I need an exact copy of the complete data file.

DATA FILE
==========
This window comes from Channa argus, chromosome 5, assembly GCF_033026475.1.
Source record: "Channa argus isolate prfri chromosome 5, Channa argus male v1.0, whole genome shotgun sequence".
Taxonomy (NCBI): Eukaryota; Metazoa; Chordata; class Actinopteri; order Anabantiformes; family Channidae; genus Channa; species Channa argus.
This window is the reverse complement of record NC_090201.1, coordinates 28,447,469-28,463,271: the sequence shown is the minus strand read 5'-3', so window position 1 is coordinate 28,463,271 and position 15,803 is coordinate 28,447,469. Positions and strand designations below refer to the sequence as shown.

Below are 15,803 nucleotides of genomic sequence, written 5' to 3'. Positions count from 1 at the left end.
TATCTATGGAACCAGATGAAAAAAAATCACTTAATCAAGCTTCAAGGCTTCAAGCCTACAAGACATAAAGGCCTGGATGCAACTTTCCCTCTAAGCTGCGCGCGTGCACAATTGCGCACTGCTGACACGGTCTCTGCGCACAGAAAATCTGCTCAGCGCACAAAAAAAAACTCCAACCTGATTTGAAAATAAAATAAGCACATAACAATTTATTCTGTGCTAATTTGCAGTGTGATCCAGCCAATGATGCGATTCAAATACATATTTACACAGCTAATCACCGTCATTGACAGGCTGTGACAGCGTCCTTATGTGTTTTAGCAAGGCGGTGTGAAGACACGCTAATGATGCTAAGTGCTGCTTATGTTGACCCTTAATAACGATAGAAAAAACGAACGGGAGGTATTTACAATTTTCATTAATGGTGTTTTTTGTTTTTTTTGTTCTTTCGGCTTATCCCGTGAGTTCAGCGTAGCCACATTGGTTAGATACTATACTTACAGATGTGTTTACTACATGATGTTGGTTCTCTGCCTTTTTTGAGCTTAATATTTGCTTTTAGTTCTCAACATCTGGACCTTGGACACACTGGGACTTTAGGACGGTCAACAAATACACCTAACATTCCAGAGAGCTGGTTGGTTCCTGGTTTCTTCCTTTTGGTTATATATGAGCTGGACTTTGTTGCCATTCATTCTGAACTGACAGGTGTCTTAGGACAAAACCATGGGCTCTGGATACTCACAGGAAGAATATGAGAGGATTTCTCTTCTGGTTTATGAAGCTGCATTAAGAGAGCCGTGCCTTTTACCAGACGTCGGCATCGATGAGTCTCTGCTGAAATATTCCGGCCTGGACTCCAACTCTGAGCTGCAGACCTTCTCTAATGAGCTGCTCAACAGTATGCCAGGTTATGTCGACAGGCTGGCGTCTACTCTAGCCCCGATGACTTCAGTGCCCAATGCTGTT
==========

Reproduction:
This window comes from Channa argus, chromosome 5, assembly GCF_033026475.1.
Source record: "Channa argus isolate prfri chromosome 5, Channa argus male v1.0, whole genome shotgun sequence".
Taxonomy (NCBI): Eukaryota; Metazoa; Chordata; class Actinopteri; order Anabantiformes; family Channidae; genus Channa; species Channa argus.
This window is the reverse complement of record NC_090201.1, coordinates 28,447,469-28,463,271: the sequence shown is the minus strand read 5'-3', so window position 1 is coordinate 28,463,271 and position 15,803 is coordinate 28,447,469. Positions and strand designations below refer to the sequence as shown.

Below are 15,803 nucleotides of genomic sequence, written 5' to 3'. Positions count from 1 at the left end.
TATCTATGGAACCAGATGAAAAAAAATCACTTAATCAAGCTTCAAGGCTTCAAGCCTACAAGACATAAAGGCCTGGATGCAACTTTCCCTCTAAGCTGCGCGCGTGCACAATTGCGCACTGCTGACACGGTCTCTGCGCACAGAAAATCTGCTCAGCGCACAAAAAAAAACTCCAACCTGATTTGAAAATAAAATAAGCACATAACAATTTATTCTGTGCTAATTTGCAGTGTGATCCAGCCAATGATGCGATTCAAATACATATTTACACAGCTAATCACCGTCATTGACAGGCTGTGACAGCGTCCTTATGTGTTTTAGCAAGGCGGTGTGAAGACACGCTAATGATGCTAAGTGCTGCTTATGTTGACCCTTAATAACGATAGAAAAAACGAACGGGAGGTATTTACAATTTTCATTAATGGTGTTTTTTGTTTTTTTTGTTCTTTCGGCTTATCCCGTGAGTTCAGCGTAGCCACATTGGTTAGATACTATACTTACAGATGTGTTTACTACATGATGTTGGTTCTCTGCCTTTTTTGAGCTTAATATTTGCTTTTAGTTCTCAACATCTGGACCTTGGACACACTGGGACTTTAGGACGGTCAACAAATACACCTAACATTCCAGAGAGCTGGTTGGTTCCTGGTTTCTTCCTTTTGGTTATATATGAGCTGGACTTTGTTGCCATTCATTCTGAACTGACAGGTGTCTTAGGACAAAACCATGGGCTCTGGATACTCACAGGAAGAATATGAGAGGATTTCTCTTCTGGTTTATGAAGCTGCATTAAGAGAGCCGTGCCTTTTACCAGACGTCGGCATCGATGAGTCTCTGCTGAAATATTCCGGCCTGGACTCCAACTCTGAGCTGCAGACCTTCTCTAATGAGCTGCTCAACAGTATGCCAGGTTATGTCGACAGGCTGGCGTCTACTCTAGCCCCGATGACTTCAGTGCCCAATGCTGTT